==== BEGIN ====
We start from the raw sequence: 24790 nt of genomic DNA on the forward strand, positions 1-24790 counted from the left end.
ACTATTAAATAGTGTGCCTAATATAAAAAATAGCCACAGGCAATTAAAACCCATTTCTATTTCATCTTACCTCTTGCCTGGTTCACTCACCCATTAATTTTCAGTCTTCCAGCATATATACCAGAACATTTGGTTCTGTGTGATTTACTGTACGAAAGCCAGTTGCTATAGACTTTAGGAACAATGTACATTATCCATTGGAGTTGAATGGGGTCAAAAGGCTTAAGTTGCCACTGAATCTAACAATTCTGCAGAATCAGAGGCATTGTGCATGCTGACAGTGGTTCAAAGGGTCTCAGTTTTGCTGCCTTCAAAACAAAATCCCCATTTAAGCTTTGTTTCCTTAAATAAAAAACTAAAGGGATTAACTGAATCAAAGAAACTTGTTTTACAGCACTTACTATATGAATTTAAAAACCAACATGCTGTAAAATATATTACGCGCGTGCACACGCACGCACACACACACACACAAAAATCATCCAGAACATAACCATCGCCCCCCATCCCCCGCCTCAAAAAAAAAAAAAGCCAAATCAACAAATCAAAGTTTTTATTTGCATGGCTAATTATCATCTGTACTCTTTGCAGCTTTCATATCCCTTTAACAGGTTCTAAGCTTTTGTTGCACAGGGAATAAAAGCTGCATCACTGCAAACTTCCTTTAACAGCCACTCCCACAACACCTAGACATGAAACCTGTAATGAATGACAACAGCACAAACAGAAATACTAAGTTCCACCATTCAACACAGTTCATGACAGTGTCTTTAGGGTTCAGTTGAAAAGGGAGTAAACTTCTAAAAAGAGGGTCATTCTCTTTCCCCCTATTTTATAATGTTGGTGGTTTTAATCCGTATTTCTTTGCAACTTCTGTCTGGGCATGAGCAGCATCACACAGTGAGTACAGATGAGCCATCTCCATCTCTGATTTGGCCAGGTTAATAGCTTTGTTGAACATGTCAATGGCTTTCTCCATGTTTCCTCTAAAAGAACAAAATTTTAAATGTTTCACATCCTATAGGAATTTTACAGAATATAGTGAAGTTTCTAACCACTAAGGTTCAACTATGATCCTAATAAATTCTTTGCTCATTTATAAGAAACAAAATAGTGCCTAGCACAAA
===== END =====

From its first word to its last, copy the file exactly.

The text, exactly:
We start from the raw sequence: 24790 nt of genomic DNA on the forward strand, positions 1-24790 counted from the left end.
ACTATTAAATAGTGTGCCTAATATAAAAAATAGCCACAGGCAATTAAAACCCATTTCTATTTCATCTTACCTCTTGCCTGGTTCACTCACCCATTAATTTTCAGTCTTCCAGCATATATACCAGAACATTTGGTTCTGTGTGATTTACTGTACGAAAGCCAGTTGCTATAGACTTTAGGAACAATGTACATTATCCATTGGAGTTGAATGGGGTCAAAAGGCTTAAGTTGCCACTGAATCTAACAATTCTGCAGAATCAGAGGCATTGTGCATGCTGACAGTGGTTCAAAGGGTCTCAGTTTTGCTGCCTTCAAAACAAAATCCCCATTTAAGCTTTGTTTCCTTAAATAAAAAACTAAAGGGATTAACTGAATCAAAGAAACTTGTTTTACAGCACTTACTATATGAATTTAAAAACCAACATGCTGTAAAATATATTACGCGCGTGCACACGCACGCACACACACACACACAAAAATCATCCAGAACATAACCATCGCCCCCCATCCCCCGCCTCAAAAAAAAAAAAAGCCAAATCAACAAATCAAAGTTTTTATTTGCATGGCTAATTATCATCTGTACTCTTTGCAGCTTTCATATCCCTTTAACAGGTTCTAAGCTTTTGTTGCACAGGGAATAAAAGCTGCATCACTGCAAACTTCCTTTAACAGCCACTCCCACAACACCTAGACATGAAACCTGTAATGAATGACAACAGCACAAACAGAAATACTAAGTTCCACCATTCAACACAGTTCATGACAGTGTCTTTAGGGTTCAGTTGAAAAGGGAGTAAACTTCTAAAAAGAGGGTCATTCTCTTTCCCCCTATTTTATAATGTTGGTGGTTTTAATCCGTATTTCTTTGCAACTTCTGTCTGGGCATGAGCAGCATCACACAGTGAGTACAGATGAGCCATCTCCATCTCTGATTTGGCCAGGTTAATAGCTTTGTTGAACATGTCAATGGCTTTCTCCATGTTTCCTCTAAAAGAACAAAATTTTAAATGTTTCACATCCTATAGGAATTTTACAGAATATAGTGAAGTTTCTAACCACTAAGGTTCAACTATGATCCTAATAAATTCTTTGCTCATTTATAAGAAACAAAATAGTGCCTAGCACAAA